In that regard, Bárcena posed the need to increase tax collection levels and improve the tax structure, as well as to prioritize investment in strategic sectors such as environmental, digital, transportation and care-related sectors, fostering employment and gender equality. “Public spending must be guided by a strategic vision,” she stressed, adding that “public investment must be harnessed to attract private investment (crowding-in) and to orient fiscal incentives towards renewable energy, decarbonization, digital inclusion, and research and development.”

“The region is facing a less favorable external context and a strong deceleration of growth, less fiscal space, inflationary pressures and foreign exchange volatility,” Bárcena summarized, reiterating that the economic “recovery” of 2021 has not been enough to mitigate the pandemic’s social and labor effects, which have been particularly acute for women.

As a result of the prolonged COVID-19 health and social crisis, the extreme poverty rate in Latin America is seen having risen from 13.1% of the population in 2020 to 13.8% in 2021, representing a setback of 27 years, while it is estimated that the overall poverty rate fell slightly, from 33.0% to 32.1% of the population, according to ECLAC’s report Social Panorama of Latin America 2021.

“Inequality also increased between 2019 and 2020, ending the downward trend that had been seen since 2002. This is compounded by a silent crisis in education, with problems of continuity, learning gaps and 3.1 million students at risk of dropping out, which makes a safe return to in-person classes imperative,” she declared.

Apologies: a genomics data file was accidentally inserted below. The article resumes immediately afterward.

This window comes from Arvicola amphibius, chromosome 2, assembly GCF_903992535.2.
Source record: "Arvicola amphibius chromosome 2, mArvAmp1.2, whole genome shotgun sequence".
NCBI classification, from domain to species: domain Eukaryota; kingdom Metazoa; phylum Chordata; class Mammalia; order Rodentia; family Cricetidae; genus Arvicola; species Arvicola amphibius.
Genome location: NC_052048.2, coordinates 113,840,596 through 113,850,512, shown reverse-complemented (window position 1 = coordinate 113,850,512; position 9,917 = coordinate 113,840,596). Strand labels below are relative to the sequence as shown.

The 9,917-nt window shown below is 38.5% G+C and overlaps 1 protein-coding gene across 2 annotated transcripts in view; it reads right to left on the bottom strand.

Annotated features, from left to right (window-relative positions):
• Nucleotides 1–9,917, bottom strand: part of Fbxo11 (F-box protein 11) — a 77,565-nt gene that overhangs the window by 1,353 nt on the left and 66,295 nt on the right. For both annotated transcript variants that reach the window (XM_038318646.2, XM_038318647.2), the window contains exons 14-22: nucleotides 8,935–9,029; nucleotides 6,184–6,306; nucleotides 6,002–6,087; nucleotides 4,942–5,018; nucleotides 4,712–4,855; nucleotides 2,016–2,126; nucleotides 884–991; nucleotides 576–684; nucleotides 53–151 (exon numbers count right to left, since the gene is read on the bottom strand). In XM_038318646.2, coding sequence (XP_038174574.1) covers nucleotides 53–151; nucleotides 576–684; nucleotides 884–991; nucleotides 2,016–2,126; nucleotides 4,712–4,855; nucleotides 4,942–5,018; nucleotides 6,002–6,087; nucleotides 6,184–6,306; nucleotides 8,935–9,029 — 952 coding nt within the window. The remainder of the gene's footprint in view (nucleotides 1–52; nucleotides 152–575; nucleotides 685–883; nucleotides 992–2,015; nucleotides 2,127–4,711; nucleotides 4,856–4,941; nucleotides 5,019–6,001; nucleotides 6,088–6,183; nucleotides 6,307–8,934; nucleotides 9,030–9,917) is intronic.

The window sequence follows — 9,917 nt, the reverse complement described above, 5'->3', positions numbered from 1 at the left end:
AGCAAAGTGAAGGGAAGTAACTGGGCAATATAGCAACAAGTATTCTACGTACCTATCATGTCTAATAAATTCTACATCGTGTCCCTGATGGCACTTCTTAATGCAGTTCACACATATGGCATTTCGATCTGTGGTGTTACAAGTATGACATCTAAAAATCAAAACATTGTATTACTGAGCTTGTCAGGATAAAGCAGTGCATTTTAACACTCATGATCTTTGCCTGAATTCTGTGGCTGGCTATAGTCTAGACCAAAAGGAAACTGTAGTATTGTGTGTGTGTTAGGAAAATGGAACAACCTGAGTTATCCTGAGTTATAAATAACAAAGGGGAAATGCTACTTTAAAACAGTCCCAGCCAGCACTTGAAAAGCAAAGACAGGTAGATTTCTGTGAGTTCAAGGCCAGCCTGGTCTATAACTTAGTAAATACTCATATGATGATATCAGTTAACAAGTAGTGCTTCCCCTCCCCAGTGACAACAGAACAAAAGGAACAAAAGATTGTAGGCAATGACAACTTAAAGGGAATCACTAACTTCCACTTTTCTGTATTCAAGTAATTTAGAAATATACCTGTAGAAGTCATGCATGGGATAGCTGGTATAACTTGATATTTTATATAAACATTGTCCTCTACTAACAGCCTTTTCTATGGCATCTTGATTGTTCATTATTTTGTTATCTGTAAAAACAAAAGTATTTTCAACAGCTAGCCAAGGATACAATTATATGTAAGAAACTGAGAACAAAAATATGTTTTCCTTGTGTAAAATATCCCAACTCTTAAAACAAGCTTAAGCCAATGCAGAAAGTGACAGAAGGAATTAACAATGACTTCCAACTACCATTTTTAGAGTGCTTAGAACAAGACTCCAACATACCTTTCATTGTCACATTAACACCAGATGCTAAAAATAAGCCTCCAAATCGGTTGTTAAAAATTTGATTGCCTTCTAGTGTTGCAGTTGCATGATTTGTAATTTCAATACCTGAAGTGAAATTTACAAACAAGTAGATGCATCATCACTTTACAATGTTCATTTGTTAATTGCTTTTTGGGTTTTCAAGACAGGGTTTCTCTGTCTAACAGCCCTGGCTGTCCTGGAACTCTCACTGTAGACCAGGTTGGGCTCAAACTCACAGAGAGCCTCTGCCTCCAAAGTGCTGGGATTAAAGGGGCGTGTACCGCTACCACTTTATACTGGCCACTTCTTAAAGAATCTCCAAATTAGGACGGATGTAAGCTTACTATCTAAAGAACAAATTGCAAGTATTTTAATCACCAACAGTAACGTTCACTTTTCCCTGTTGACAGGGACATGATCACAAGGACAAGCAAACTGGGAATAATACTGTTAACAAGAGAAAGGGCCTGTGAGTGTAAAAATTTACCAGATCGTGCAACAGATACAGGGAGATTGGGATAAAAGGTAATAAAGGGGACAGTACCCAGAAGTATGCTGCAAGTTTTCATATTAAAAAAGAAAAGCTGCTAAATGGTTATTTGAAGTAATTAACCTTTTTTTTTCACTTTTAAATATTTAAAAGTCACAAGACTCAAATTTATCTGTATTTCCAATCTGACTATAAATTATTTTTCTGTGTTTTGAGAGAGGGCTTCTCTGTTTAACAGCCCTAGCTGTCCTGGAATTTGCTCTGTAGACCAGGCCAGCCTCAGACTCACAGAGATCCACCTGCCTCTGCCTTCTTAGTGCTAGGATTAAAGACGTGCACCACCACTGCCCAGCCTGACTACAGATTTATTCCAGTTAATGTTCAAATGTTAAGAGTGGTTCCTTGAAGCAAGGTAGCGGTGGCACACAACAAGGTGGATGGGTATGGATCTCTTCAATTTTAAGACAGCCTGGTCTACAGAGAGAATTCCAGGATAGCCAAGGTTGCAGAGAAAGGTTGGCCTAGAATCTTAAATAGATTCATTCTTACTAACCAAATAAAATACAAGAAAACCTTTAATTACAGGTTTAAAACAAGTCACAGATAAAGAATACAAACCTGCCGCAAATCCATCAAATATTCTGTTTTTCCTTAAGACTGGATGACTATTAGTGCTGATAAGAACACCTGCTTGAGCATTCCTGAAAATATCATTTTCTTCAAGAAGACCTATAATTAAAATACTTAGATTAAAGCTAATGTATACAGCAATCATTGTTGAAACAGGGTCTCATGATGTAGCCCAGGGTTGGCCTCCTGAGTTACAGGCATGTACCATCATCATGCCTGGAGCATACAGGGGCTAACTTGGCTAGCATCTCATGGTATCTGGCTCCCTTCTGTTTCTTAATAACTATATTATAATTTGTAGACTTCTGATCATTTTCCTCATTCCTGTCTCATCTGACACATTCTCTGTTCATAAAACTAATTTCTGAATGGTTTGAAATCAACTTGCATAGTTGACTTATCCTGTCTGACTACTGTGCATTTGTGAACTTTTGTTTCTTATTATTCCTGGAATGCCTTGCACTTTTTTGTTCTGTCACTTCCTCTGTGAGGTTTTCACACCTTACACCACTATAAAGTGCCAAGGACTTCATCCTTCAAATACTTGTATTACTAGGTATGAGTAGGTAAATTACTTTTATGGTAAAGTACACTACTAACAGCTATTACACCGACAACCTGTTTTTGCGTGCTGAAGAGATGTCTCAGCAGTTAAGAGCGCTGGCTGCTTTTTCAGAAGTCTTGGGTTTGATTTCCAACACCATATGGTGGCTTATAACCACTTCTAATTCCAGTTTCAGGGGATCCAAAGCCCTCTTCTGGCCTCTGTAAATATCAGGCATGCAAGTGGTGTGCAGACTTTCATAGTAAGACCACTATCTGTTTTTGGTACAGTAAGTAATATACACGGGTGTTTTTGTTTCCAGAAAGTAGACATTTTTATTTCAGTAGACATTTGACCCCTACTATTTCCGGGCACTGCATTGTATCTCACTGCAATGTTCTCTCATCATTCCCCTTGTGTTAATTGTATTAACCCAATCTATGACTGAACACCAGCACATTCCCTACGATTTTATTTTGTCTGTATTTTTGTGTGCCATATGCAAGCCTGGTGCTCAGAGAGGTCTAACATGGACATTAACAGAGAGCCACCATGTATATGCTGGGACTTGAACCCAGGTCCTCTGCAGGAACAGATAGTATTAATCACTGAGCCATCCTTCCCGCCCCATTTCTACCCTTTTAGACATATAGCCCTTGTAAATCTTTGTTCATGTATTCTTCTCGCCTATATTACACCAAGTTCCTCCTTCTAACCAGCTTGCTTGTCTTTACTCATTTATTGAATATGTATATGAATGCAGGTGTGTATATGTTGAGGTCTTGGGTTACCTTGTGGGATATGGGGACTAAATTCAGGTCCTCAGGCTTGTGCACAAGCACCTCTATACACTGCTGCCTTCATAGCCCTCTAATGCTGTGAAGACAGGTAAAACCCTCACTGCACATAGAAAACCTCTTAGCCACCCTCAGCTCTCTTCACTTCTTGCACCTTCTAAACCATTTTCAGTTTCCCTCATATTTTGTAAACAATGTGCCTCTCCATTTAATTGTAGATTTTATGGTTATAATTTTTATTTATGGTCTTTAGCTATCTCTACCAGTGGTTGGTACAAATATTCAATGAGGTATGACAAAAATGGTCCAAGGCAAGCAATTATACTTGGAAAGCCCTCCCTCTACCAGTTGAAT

In order to control the pandemic, Bárcena called on the region’s countries to implement the Plan for Self-Sufficiency in Health Matters approved by the Community of Latin American and Caribbean States (CELAC) and prepared by ECLAC. “The challenge continues to be implementing massive vaccination plans and strengthening the primary health care system,” in a context in which 26 of the region’s 33 countries have not yet vaccinated 70% of their total population, she said.

“The pandemic is a historic opportunity for a new social compact that would provide protection, certainty and trust. Inequality conspires against recovery and against well-being,” Bárcena emphasized, adding that “the role of the State has been essential and must continue to be so in order to implement coordinated fiscal, monetary, social and environmental policies.”

In this context, she said, “participation and access to information strengthen trust in the State’s decisions.”

Bárcena also urged for revitalizing multilateralism, including the construction of a new international financial architecture that would support policy spaces and investment in developing countries, along with integration and cooperation among Latin American and Caribbean countries through regional mechanisms, such as CELAC, and subregional ones, such as SICA, the Pacific Alliance and MERCOSUR.

In Latin America and the Caribbean, intraregional trade has never accounted for more than 21% of total exports and in 2020, it represented 12%, the lowest level on record since the mid-1980s, she noted.

The region’s countries need recovery plans based on investment, employment and environmental sustainability and to make progress on building a care society, she concluded.